Occupational therapy to improve the quality of life of people with delirium admitted to an intensive care unit

Cassinell, Nicole and Hersche-Cupelli, Ruth and Pozzi, Christian (2022) Occupational therapy to improve the quality of life of people with delirium admitted to an intensive care unit. In: European Delirium Association - 16th Annual Meeting, 04.11.2022, Milano, Italia. (Unpublished)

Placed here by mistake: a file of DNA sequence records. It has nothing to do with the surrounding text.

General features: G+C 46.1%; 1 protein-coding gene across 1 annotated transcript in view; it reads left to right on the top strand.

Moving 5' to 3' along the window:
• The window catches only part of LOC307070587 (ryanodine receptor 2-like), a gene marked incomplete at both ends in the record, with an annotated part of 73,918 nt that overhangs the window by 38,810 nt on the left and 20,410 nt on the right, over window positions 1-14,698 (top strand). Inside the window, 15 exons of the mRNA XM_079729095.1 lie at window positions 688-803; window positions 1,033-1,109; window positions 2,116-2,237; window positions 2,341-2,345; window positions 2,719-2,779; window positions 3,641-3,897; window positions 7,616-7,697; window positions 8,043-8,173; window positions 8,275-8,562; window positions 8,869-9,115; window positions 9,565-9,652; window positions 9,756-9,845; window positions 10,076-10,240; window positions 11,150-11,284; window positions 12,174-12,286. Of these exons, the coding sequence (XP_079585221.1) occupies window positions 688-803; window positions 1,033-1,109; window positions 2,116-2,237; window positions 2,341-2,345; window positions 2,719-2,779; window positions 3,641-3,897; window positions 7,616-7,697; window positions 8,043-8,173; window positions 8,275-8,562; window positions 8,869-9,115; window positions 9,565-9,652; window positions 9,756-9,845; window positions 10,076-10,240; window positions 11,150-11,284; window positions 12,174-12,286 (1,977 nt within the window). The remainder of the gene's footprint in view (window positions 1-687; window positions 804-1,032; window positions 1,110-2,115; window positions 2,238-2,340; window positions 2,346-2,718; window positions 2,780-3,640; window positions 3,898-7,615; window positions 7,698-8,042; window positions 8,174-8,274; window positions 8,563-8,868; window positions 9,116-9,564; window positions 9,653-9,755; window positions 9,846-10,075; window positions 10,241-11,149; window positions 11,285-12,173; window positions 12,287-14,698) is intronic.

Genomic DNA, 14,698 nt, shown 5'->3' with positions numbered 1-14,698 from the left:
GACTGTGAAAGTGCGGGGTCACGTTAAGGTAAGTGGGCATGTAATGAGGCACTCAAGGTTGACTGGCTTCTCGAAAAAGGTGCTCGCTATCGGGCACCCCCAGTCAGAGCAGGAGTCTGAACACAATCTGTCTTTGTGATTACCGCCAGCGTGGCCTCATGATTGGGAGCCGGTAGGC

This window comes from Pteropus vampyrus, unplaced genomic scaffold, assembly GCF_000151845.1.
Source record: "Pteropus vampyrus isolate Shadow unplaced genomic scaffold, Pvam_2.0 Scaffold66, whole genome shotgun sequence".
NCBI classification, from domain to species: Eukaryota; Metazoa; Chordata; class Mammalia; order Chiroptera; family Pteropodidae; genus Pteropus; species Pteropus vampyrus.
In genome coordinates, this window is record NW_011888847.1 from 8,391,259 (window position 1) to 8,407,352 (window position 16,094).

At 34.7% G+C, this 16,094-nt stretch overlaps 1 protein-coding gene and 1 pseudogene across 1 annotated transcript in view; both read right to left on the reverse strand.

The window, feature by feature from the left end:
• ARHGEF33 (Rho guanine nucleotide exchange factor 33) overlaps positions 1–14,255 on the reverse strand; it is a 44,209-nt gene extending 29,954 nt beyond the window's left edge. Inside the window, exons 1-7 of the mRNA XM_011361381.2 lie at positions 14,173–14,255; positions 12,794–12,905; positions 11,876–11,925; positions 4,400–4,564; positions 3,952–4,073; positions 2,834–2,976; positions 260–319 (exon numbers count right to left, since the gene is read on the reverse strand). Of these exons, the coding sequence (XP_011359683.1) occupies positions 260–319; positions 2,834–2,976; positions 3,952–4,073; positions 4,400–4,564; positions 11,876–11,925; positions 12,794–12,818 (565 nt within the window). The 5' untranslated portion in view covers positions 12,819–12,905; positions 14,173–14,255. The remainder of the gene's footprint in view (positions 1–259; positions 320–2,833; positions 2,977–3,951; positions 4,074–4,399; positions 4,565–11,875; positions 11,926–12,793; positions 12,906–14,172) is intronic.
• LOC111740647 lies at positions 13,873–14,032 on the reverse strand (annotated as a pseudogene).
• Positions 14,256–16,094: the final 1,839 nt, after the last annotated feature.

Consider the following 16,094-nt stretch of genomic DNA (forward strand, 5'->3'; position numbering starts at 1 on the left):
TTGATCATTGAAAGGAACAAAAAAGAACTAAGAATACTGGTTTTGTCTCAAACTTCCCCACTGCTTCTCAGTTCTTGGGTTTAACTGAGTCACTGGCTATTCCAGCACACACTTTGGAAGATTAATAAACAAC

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Background/Objectives: The number of annual ICU admissions due to critical illness are rapidly increasing in western medicine. Associated with the intensive care environment, the critical illness can induce the brain to react in the form of neuropsychiatric symptoms and disorders including delirium, which can have an incidence of 87%. This has negative implications on the person’s cognitive status and quality of life and on his/her caregivers’. Despite this, the syndrome remains underestimated and understudied, presenting typically 50% of cases lost. In addition, there is no single intervention or medication to treat delirium, making it difficult to manage it. The aim of this review is to detect the effectiveness of early occupational therapy care for delirium patients in intensive care unit. Materials and Methods: The research methodology used is literature review, which has been conducted on the PubMed database. Several MASH terms, concerning delirium, occupational therapy, and long-term outcomes, were used to form a search string. This string yielded a total of 118 publications. Articles involving pediatric patients or intervention in non-acute settings were excluded, resulting in a total of seven articles eligible for this review. Results: The results suggest that occupational therapy’s interventions have positive effects in preventing delirium in the selected/this population. Among these interventions, the most widely used is cognitive stimulation, which is offered while performing activities of daily living. Currently, there is no evidence of improved long-term outcomes. Conclusions: Current evidence reports positive results regarding feasibility and implementation of early occupational therapy in the ICU for patients with delirium. It is necessary to conduct more studies with larger samples in order to detect the effectiveness of the interventions and to be able to generalize their effect. Evidence and guidelines suggest that good outcomes require implementation of interdisciplinary care combined with sedation limitation and early mobilization

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